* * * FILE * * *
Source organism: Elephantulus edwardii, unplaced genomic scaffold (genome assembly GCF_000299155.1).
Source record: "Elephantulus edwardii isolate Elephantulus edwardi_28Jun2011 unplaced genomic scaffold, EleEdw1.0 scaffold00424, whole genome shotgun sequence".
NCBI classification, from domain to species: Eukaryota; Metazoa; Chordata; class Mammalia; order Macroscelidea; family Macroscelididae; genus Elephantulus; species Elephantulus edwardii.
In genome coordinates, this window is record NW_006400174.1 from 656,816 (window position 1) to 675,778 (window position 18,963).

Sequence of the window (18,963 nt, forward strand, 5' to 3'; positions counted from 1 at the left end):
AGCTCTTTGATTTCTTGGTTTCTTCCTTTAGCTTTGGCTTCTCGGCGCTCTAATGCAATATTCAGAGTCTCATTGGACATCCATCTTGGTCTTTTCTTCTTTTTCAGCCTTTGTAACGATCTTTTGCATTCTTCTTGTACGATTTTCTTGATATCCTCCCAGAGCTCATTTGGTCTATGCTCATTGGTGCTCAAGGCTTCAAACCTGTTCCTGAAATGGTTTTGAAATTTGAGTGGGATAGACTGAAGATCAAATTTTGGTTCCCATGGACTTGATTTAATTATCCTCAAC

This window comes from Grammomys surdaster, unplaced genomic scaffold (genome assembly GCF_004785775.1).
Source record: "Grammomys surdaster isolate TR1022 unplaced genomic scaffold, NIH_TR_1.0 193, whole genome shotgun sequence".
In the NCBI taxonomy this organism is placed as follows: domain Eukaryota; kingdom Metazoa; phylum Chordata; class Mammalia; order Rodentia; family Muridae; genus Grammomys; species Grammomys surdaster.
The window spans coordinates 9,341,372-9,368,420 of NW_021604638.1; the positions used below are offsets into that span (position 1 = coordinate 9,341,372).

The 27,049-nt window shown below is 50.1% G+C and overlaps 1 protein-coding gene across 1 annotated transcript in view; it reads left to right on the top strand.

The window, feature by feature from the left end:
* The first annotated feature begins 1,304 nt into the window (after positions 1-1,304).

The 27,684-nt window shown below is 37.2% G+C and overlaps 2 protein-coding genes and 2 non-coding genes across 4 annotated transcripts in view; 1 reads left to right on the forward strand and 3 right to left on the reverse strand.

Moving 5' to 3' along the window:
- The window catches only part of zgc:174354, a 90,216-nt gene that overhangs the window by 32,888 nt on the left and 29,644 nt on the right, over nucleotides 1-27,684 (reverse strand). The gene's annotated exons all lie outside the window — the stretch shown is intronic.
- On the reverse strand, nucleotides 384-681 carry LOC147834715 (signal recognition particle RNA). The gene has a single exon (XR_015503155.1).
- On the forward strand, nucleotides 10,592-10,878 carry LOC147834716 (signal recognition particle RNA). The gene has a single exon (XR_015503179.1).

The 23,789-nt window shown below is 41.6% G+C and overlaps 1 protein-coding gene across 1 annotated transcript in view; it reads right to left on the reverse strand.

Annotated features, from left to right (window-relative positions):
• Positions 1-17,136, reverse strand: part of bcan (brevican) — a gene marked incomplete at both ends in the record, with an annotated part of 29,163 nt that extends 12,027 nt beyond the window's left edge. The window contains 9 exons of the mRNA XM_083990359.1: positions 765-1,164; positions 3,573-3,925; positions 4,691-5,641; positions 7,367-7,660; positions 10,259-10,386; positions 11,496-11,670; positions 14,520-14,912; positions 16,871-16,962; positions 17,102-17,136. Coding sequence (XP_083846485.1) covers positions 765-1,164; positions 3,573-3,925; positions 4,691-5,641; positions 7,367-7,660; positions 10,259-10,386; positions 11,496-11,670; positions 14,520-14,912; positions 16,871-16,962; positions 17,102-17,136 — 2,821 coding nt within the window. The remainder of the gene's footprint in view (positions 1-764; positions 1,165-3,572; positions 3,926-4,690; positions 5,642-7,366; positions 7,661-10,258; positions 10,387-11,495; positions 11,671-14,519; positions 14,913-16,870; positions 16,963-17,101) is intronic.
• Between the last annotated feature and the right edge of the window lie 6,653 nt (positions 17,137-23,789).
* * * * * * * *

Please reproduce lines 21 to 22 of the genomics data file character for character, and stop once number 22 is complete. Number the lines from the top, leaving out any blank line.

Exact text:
• Positions 1-17,136, reverse strand: part of bcan (brevican) — a gene marked incomplete at both ends in the record, with an annotated part of 29,163 nt that extends 12,027 nt beyond the window's left edge. The window contains 9 exons of the mRNA XM_083990359.1: positions 765-1,164; positions 3,573-3,925; positions 4,691-5,641; positions 7,367-7,660; positions 10,259-10,386; positions 11,496-11,670; positions 14,520-14,912; positions 16,871-16,962; positions 17,102-17,136. Coding sequence (XP_083846485.1) covers positions 765-1,164; positions 3,573-3,925; positions 4,691-5,641; positions 7,367-7,660; positions 10,259-10,386; positions 11,496-11,670; positions 14,520-14,912; positions 16,871-16,962; positions 17,102-17,136 — 2,821 coding nt within the window. The remainder of the gene's footprint in view (positions 1-764; positions 1,165-3,572; positions 3,926-4,690; positions 5,642-7,366; positions 7,661-10,258; positions 10,387-11,495; positions 11,671-14,519; positions 14,913-16,870; positions 16,963-17,101) is intronic.
• Between the last annotated feature and the right edge of the window lie 6,653 nt (positions 17,137-23,789).